21. 21. CONCEPTUAL LAYOUT OF A GARDEN CITY • Circular city growing in a radial manner or pattern. • Divided into six equal wards, by six main Boulevards that radiated from the central park/garden. • Civic institutions (Town Hall, Library, Hospital, Theatre, Museum etc. ) are placed around the central garden. 21
  22. 22.  The central park enclosed by a crystal palace acts as an arcade for indoor shops and winter gardens. • The streets for houses are formed by a series of concentric ringed tree lined avenues. • Distance between each ring vary between 3-5km . • A 420 feet wide , 3 mile long, Grand avenue which run in the center of concentric rings , houses the schools and churches and acts as a continuous public park. 22
  23. 23.  All the industries, factories and warehouses were placed at the peripheral ring of the city.  The municipal railway was placed in another ring closer to the industrial ring , so that the pressure of excess transport on the city streets are reduced and the city is connected to the rest of the nation. 23 townplanningandarchitecture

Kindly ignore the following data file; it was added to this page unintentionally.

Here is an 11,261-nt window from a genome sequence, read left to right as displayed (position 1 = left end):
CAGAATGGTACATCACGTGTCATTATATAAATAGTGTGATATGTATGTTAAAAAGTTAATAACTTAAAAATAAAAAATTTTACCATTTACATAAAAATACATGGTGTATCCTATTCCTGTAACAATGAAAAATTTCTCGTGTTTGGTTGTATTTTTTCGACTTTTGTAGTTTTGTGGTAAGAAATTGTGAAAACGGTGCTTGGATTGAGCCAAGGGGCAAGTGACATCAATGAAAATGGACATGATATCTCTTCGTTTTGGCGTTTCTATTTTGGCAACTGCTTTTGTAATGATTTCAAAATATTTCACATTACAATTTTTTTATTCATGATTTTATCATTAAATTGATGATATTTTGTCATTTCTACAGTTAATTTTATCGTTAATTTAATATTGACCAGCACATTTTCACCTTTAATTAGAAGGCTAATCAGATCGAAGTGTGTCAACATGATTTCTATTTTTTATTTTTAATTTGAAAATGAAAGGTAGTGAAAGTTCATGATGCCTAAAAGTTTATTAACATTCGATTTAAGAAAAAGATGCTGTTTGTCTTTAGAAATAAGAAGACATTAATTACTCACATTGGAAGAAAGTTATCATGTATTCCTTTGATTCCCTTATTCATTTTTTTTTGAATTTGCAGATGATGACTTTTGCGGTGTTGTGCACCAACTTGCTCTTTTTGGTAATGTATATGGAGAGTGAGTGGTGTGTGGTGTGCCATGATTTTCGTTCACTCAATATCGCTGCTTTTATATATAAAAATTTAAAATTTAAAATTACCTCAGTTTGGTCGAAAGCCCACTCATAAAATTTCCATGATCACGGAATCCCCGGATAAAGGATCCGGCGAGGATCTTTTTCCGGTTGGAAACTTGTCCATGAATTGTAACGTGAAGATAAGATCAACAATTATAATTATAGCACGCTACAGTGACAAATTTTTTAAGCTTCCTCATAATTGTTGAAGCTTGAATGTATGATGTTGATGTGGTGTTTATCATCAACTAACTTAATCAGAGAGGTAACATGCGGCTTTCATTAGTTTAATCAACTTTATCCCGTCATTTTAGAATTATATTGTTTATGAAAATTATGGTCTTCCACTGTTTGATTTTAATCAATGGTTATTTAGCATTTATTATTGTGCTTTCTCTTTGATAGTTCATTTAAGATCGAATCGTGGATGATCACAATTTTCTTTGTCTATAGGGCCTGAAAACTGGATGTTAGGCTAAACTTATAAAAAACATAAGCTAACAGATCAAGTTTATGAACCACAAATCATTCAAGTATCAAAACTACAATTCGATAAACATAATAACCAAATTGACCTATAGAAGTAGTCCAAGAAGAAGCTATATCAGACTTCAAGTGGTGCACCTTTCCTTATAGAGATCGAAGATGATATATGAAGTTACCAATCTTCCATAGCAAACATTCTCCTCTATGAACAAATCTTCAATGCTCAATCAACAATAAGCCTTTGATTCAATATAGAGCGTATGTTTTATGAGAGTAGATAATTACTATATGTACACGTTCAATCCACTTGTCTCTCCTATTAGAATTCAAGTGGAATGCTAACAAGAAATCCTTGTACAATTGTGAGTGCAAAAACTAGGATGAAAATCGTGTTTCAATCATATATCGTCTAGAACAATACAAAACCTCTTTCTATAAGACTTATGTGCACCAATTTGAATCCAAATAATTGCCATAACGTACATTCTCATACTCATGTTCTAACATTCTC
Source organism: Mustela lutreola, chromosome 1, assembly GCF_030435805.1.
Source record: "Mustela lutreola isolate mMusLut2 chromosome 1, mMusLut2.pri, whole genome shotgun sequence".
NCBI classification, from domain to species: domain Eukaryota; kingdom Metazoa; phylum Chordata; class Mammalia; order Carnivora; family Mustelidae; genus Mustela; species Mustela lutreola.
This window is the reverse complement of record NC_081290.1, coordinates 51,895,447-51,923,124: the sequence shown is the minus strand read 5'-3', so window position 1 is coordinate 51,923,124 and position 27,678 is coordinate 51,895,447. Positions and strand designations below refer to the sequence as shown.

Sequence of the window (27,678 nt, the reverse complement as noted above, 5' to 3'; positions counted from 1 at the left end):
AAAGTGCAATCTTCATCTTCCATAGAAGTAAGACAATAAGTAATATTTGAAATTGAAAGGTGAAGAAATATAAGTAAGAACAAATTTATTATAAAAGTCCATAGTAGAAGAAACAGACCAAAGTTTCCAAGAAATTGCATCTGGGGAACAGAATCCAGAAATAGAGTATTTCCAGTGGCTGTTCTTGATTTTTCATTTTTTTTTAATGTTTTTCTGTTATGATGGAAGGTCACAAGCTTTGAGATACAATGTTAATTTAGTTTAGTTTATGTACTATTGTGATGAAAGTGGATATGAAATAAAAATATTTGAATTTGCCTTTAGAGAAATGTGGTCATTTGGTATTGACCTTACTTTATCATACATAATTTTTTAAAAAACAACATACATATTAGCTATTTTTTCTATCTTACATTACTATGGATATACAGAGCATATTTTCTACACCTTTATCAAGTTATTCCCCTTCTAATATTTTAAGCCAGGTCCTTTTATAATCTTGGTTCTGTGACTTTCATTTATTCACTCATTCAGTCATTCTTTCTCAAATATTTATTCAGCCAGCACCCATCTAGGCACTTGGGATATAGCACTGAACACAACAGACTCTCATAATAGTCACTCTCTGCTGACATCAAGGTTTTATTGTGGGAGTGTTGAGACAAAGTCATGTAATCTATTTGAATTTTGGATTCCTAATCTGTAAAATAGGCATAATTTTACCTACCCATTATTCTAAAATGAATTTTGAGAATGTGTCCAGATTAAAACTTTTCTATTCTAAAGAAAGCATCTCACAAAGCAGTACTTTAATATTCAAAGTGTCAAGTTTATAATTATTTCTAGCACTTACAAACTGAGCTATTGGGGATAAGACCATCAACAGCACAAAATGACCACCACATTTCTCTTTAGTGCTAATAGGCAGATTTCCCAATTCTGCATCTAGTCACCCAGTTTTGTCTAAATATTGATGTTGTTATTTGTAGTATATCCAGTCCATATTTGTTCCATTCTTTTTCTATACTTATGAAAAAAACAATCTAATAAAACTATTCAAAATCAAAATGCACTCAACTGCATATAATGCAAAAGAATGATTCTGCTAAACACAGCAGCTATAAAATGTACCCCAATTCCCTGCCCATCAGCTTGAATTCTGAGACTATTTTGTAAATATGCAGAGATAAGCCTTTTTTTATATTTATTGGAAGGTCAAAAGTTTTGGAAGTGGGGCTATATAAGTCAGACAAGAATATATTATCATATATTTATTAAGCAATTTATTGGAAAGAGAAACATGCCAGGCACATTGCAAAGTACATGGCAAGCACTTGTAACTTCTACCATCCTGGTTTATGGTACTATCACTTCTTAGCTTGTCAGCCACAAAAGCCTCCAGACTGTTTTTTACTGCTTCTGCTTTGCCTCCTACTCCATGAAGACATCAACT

24. 24. GARDEN CITY CONCEPT IN PRACTICE 1. The first Garden City evolved out of Howard’s principles is Letchworth Garden City designed by Raymond Unwin and Barry Parker in 1903. 2. The second one to evolve was Welwyn Garden City designed by Louis de Soissons and Frederic Osborn in 1920. 3. Another example was Radburn City designed by Clarence Stein and Henry Wright in 1928. 24
  25. 25. LETCHWORTH, ENGLAND, UK  Letchworth- 35milesfrom london.  land of 3822 acres.  reserved green belt- 1300 acres.  designed for maximum of35ooo population  in 30 years-developed with15000 population and 150 shops, industries 25 townplanningandarchitecture